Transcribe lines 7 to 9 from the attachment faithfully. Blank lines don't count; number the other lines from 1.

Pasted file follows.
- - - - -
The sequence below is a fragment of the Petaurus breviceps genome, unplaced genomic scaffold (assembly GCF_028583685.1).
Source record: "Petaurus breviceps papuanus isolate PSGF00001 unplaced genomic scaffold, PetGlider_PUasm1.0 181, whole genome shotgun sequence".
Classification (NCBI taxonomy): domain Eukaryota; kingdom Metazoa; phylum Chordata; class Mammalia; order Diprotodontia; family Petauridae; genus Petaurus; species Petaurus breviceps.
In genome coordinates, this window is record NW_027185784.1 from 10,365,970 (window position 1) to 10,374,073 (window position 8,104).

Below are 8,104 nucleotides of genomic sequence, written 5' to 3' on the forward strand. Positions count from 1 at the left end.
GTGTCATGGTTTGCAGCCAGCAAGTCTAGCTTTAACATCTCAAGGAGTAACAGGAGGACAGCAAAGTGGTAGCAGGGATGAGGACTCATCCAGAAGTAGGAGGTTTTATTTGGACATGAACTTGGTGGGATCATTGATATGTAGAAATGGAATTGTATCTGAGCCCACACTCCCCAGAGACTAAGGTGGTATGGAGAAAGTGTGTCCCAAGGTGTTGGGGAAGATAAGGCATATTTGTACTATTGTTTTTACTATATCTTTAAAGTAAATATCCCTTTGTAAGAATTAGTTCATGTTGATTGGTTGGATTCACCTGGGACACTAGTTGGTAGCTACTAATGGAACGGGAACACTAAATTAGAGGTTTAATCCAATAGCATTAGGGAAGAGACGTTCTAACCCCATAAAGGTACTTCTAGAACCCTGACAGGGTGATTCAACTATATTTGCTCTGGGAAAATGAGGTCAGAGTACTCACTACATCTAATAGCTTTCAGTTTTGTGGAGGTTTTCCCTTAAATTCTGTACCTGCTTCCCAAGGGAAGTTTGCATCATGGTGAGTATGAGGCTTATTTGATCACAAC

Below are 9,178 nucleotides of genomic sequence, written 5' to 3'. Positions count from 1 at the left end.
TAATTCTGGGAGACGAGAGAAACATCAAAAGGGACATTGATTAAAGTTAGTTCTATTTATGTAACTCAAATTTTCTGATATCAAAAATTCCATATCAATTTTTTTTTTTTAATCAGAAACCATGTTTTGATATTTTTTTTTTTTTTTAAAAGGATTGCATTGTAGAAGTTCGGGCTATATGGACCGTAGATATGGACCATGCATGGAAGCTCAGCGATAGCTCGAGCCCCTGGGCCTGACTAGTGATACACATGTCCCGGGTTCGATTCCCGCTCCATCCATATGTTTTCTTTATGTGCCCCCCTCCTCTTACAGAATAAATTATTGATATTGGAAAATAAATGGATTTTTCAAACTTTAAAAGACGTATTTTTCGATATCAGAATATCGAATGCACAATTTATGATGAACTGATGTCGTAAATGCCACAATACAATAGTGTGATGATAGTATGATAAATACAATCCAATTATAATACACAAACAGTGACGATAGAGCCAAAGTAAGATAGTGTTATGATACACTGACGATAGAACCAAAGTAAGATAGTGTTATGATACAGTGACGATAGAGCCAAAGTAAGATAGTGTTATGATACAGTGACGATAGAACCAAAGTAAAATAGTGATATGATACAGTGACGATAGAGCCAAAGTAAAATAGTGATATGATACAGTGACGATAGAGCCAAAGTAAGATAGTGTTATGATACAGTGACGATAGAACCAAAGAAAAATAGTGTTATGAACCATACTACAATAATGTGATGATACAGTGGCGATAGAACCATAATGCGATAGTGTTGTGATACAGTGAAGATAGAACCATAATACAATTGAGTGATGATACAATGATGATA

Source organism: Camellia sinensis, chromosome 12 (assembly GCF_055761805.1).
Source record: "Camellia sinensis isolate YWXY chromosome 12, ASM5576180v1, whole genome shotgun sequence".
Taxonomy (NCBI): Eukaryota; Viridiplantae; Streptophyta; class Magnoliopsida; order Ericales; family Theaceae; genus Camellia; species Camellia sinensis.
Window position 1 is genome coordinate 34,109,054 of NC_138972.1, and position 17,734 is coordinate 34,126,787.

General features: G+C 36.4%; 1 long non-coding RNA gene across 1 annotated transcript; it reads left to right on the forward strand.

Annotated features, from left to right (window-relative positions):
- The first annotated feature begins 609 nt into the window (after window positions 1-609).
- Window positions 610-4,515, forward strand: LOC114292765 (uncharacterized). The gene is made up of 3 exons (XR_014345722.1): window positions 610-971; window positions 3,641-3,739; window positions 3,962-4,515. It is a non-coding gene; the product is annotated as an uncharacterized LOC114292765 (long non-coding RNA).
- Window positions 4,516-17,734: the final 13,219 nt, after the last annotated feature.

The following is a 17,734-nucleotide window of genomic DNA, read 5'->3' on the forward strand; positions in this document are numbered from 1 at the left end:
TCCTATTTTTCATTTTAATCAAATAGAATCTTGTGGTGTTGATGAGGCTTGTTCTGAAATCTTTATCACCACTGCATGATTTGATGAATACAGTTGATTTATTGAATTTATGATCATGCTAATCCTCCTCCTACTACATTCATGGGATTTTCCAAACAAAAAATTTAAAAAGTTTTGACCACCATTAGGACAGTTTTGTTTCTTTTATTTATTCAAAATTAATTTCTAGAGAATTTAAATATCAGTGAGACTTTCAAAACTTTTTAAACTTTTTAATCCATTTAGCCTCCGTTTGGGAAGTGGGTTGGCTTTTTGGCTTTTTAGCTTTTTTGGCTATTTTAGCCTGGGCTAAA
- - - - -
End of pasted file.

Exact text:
Below are 9,178 nucleotides of genomic sequence, written 5' to 3'. Positions count from 1 at the left end.
TAATTCTGGGAGACGAGAGAAACATCAAAAGGGACATTGATTAAAGTTAGTTCTATTTATGTAACTCAAATTTTCTGATATCAAAAATTCCATATCAATTTTTTTTTTTTAATCAGAAACCATGTTTTGATATTTTTTTTTTTTTTTAAAAGGATTGCATTGTAGAAGTTCGGGCTATATGGACCGTAGATATGGACCATGCATGGAAGCTCAGCGATAGCTCGAGCCCCTGGGCCTGACTAGTGATACACATGTCCCGGGTTCGATTCCCGCTCCATCCATATGTTTTCTTTATGTGCCCCCCTCCTCTTACAGAATAAATTATTGATATTGGAAAATAAATGGATTTTTCAAACTTTAAAAGACGTATTTTTCGATATCAGAATATCGAATGCACAATTTATGATGAACTGATGTCGTAAATGCCACAATACAATAGTGTGATGATAGTATGATAAATACAATCCAATTATAATACACAAACAGTGACGATAGAGCCAAAGTAAGATAGTGTTATGATACACTGACGATAGAACCAAAGTAAGATAGTGTTATGATACAGTGACGATAGAGCCAAAGTAAGATAGTGTTATGATACAGTGACGATAGAACCAAAGTAAAATAGTGATATGATACAGTGACGATAGAGCCAAAGTAAAATAGTGATATGATACAGTGACGATAGAGCCAAAGTAAGATAGTGTTATGATACAGTGACGATAGAACCAAAGAAAAATAGTGTTATGAACCATACTACAATAATGTGATGATACAGTGGCGATAGAACCATAATGCGATAGTGTTGTGATACAGTGAAGATAGAACCATAATACAATTGAGTGATGATACAATGATGATA

Source organism: Camellia sinensis, chromosome 12 (assembly GCF_055761805.1).